I was lucky to sit down with frontman Rou Reynolds moments after he left the stage after their sound check for a chat about the tour, his sleep deprivation (which has been plaguing him since he landed) and how Enter Shikari are one of the very few bands who have had to ability to top every album they’ve put out with every. From 2007’s Take to the Skies through to 2012’s A Flash Flood of Colour they’ve kept working hard to produce albums they are all completely happy with, hence why it takes a few years between releases. Their latest offering The Mindsweep is by far their best to date (even though it has one of the hardest to pronouce song titles I’ve ever laid eyes and ears on). All that and more was discussed with Rou so if you’re a fan or just discovering them for the first time, get nestled in because you’ll be joining them for the long haul. Until next time, rock the fuck out! Browny (nypaul).
Enter Shikari is an English rock band formed in St Albans, Hertfordshire, England in 1999 under the name Hybryd by bassist Chris Batten, lead vocalist and keyboardist Roughton "Rou" Reynolds, and drummer Rob Rolfe. In 2003, guitarist Liam "Rory" Clewlow joined the band to complete its current lineup, and it adopted its current name. In 2006, they performed to a growing fanbase at Download Festival as well as a sold-out concert at the London Astoria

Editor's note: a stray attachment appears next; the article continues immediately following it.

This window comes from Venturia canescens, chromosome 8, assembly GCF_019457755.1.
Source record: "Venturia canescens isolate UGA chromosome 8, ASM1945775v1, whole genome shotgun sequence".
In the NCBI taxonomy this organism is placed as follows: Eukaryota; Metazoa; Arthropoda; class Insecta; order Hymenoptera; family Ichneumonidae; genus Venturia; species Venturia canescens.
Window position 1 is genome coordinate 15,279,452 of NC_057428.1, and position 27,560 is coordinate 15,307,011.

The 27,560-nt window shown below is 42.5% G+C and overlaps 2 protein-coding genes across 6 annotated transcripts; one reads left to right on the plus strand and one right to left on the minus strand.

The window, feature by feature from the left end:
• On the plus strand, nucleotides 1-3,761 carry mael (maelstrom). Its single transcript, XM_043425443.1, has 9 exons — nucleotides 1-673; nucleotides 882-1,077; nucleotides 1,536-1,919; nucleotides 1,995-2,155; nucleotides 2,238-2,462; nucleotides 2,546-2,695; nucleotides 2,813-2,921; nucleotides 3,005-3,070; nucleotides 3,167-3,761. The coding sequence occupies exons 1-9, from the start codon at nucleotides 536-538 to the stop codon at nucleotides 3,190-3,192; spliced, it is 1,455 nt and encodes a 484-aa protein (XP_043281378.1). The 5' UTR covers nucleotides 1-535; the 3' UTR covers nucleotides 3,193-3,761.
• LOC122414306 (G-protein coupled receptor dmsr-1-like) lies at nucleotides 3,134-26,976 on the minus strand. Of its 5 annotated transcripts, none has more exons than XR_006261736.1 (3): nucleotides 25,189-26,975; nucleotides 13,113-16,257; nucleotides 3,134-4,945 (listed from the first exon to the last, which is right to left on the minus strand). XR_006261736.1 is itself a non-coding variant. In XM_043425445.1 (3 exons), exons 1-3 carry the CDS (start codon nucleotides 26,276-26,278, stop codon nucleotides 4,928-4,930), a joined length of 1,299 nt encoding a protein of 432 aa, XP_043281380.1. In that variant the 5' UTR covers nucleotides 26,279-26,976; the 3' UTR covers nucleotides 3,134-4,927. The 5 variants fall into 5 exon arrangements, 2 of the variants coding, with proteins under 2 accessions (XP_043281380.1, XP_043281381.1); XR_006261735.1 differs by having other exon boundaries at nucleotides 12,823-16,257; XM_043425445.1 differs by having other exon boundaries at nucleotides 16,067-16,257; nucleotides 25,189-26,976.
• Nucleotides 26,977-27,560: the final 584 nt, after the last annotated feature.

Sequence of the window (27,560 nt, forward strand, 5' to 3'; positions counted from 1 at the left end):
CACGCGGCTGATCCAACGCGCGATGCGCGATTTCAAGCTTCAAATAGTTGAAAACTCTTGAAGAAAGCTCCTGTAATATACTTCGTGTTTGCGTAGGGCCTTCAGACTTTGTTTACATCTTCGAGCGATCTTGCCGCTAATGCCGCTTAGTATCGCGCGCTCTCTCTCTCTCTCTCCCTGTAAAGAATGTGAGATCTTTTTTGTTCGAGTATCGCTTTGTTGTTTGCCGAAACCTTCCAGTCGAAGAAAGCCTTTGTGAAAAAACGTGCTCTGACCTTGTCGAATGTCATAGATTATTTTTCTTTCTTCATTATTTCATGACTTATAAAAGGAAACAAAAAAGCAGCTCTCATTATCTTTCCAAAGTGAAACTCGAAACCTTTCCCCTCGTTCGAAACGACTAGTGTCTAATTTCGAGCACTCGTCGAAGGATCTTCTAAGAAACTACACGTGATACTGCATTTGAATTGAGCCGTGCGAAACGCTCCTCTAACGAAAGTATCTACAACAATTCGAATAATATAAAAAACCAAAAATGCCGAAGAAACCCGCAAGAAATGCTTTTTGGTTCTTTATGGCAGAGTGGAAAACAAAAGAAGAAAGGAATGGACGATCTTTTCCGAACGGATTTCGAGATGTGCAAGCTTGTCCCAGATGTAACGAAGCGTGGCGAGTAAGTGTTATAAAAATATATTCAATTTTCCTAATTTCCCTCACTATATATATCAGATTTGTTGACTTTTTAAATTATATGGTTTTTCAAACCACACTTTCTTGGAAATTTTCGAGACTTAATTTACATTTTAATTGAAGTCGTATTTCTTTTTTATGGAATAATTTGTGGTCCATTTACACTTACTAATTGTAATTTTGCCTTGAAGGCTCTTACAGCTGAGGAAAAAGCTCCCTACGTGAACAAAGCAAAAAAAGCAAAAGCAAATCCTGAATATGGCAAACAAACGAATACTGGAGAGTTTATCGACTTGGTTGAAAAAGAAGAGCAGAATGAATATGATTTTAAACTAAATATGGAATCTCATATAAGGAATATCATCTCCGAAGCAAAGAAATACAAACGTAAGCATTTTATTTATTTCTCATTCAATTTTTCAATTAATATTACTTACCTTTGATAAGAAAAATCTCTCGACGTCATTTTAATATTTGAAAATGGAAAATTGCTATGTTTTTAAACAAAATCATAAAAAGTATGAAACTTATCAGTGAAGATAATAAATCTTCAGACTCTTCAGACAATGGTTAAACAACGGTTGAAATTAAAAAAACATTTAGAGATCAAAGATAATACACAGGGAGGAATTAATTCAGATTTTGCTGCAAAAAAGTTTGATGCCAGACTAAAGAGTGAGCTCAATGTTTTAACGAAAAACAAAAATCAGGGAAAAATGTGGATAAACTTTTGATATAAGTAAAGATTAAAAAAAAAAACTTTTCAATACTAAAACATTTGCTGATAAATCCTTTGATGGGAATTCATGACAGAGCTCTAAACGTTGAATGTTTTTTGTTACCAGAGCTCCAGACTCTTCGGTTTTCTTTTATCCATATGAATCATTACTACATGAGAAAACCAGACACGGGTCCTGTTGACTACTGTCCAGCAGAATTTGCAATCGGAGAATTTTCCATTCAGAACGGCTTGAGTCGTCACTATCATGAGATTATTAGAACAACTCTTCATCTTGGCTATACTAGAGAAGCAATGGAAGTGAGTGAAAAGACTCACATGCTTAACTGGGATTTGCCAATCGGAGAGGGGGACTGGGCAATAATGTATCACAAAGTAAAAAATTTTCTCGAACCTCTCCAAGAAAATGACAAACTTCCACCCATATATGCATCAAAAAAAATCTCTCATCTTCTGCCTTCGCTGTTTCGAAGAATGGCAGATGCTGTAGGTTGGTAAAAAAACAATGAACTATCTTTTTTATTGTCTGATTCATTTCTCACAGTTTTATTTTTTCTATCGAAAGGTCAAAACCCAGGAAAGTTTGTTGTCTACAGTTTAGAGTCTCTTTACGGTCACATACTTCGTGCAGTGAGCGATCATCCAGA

We talked to Rou Reynolds of Enter Shikari about the band’s latest release The Spark. A lot of the album is about adversity and periods of adversity and the spark– something that could be very small and insignificant can form something very significant. It’s almost like the crack of light at the end of the tunnel. It sounds like your music is really resonating with your fans, and they’re drawing their own conclusions. What is it that you’d want, or rather hope, your listeners take from this album? Once it’s made, it’s kind of like a gift and it becomes– whoever is listening to it– theirs. They immerse themselves into it and put their own meanings behind some things.